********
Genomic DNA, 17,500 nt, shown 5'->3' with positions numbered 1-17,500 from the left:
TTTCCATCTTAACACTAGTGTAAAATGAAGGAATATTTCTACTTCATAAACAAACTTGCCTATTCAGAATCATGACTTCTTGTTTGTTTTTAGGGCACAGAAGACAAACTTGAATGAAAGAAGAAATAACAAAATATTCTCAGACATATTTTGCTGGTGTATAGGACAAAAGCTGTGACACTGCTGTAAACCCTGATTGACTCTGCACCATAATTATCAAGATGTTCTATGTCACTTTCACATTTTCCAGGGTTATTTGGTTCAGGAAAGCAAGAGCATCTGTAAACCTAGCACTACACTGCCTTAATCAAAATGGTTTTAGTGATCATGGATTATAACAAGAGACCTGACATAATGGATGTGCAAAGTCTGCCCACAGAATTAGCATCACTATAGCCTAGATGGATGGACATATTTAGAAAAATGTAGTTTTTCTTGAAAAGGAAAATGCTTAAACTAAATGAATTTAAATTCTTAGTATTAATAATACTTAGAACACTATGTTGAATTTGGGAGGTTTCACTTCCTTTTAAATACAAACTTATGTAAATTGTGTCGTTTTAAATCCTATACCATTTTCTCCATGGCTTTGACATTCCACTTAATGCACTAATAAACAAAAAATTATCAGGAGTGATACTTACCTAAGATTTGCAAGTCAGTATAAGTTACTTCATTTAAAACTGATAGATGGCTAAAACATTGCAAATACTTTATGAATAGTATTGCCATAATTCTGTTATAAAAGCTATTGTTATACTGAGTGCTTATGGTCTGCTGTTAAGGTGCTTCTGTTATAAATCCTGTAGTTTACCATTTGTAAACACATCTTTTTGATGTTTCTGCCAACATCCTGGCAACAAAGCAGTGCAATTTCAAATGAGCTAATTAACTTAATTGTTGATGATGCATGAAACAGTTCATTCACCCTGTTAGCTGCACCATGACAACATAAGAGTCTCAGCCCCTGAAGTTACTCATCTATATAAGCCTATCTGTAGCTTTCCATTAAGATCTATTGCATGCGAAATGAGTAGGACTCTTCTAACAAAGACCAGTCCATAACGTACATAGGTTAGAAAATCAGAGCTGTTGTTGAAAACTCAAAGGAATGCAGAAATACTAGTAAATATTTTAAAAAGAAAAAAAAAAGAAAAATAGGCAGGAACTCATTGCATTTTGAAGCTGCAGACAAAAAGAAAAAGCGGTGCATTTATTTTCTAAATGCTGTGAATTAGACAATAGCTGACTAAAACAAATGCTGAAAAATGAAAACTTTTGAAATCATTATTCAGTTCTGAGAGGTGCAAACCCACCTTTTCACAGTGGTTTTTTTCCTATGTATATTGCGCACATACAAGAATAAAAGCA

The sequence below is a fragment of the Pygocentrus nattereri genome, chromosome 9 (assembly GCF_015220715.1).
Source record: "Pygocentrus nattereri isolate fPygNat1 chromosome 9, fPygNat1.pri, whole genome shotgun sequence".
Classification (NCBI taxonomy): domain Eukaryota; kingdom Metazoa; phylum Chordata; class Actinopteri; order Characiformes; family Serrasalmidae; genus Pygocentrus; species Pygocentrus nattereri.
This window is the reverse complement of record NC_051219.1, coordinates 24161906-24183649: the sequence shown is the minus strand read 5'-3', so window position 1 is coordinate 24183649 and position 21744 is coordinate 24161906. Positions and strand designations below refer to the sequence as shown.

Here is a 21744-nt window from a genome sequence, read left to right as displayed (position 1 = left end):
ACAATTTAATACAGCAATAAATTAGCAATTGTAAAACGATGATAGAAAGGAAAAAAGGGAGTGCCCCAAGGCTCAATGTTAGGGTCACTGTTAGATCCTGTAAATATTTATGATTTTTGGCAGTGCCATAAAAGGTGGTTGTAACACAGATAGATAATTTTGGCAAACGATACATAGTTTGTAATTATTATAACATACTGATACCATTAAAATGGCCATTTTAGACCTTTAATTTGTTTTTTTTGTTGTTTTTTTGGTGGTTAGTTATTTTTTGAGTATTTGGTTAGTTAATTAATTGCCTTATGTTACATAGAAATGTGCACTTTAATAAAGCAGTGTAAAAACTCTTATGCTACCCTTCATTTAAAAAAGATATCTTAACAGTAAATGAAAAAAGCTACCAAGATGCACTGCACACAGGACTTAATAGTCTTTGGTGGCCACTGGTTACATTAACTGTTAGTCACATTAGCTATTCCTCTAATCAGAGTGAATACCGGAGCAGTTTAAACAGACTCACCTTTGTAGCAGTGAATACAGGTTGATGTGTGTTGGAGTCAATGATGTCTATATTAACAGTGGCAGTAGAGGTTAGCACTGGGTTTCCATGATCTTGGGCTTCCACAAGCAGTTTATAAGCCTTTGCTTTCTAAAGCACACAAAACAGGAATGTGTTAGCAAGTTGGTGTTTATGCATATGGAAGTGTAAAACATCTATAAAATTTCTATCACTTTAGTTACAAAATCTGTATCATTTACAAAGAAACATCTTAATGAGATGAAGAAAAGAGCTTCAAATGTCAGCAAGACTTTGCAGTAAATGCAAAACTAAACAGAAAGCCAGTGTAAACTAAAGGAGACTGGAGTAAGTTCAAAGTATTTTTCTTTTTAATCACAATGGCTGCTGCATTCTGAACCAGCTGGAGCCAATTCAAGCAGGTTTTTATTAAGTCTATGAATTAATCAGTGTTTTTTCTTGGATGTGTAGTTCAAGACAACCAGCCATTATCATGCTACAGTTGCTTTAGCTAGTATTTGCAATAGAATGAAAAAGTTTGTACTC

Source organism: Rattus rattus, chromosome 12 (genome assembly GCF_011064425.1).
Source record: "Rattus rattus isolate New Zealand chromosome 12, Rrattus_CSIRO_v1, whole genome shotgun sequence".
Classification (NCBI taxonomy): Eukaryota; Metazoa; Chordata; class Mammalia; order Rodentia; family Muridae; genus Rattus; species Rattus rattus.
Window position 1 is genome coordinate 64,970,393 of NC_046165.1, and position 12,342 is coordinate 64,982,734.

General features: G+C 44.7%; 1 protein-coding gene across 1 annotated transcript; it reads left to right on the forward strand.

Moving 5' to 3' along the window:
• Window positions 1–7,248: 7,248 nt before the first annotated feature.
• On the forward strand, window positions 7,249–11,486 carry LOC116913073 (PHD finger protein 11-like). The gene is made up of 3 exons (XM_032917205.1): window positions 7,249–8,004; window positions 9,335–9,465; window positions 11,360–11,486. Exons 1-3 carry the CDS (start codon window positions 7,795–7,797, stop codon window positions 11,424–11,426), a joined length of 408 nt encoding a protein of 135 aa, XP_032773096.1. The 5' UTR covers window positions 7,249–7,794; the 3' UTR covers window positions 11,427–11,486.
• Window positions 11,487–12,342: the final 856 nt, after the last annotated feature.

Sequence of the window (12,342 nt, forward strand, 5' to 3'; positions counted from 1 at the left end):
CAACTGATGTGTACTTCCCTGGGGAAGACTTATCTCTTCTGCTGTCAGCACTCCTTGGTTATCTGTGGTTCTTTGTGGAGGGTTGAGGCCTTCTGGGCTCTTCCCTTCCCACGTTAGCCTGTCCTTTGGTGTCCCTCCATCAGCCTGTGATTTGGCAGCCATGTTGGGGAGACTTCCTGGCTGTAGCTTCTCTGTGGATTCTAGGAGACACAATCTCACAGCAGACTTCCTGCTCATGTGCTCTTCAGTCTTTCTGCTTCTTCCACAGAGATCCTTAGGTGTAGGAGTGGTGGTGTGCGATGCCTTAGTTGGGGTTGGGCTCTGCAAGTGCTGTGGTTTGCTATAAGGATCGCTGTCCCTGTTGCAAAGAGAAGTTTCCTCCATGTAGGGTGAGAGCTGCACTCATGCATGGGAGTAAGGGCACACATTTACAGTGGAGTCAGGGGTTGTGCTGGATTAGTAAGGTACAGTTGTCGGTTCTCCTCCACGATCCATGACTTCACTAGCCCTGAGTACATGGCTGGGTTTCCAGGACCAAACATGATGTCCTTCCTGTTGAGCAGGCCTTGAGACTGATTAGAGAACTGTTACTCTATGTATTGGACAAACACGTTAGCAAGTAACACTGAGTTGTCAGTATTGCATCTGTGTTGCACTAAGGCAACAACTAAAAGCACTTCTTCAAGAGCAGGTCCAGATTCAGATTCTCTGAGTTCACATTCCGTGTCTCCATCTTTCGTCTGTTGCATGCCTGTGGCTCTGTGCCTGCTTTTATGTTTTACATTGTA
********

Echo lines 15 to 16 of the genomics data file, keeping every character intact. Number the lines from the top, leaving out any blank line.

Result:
• Window positions 1–7,248: 7,248 nt before the first annotated feature.
• On the forward strand, window positions 7,249–11,486 carry LOC116913073 (PHD finger protein 11-like). The gene is made up of 3 exons (XM_032917205.1): window positions 7,249–8,004; window positions 9,335–9,465; window positions 11,360–11,486. Exons 1-3 carry the CDS (start codon window positions 7,795–7,797, stop codon window positions 11,424–11,426), a joined length of 408 nt encoding a protein of 135 aa, XP_032773096.1. The 5' UTR covers window positions 7,249–7,794; the 3' UTR covers window positions 11,427–11,486.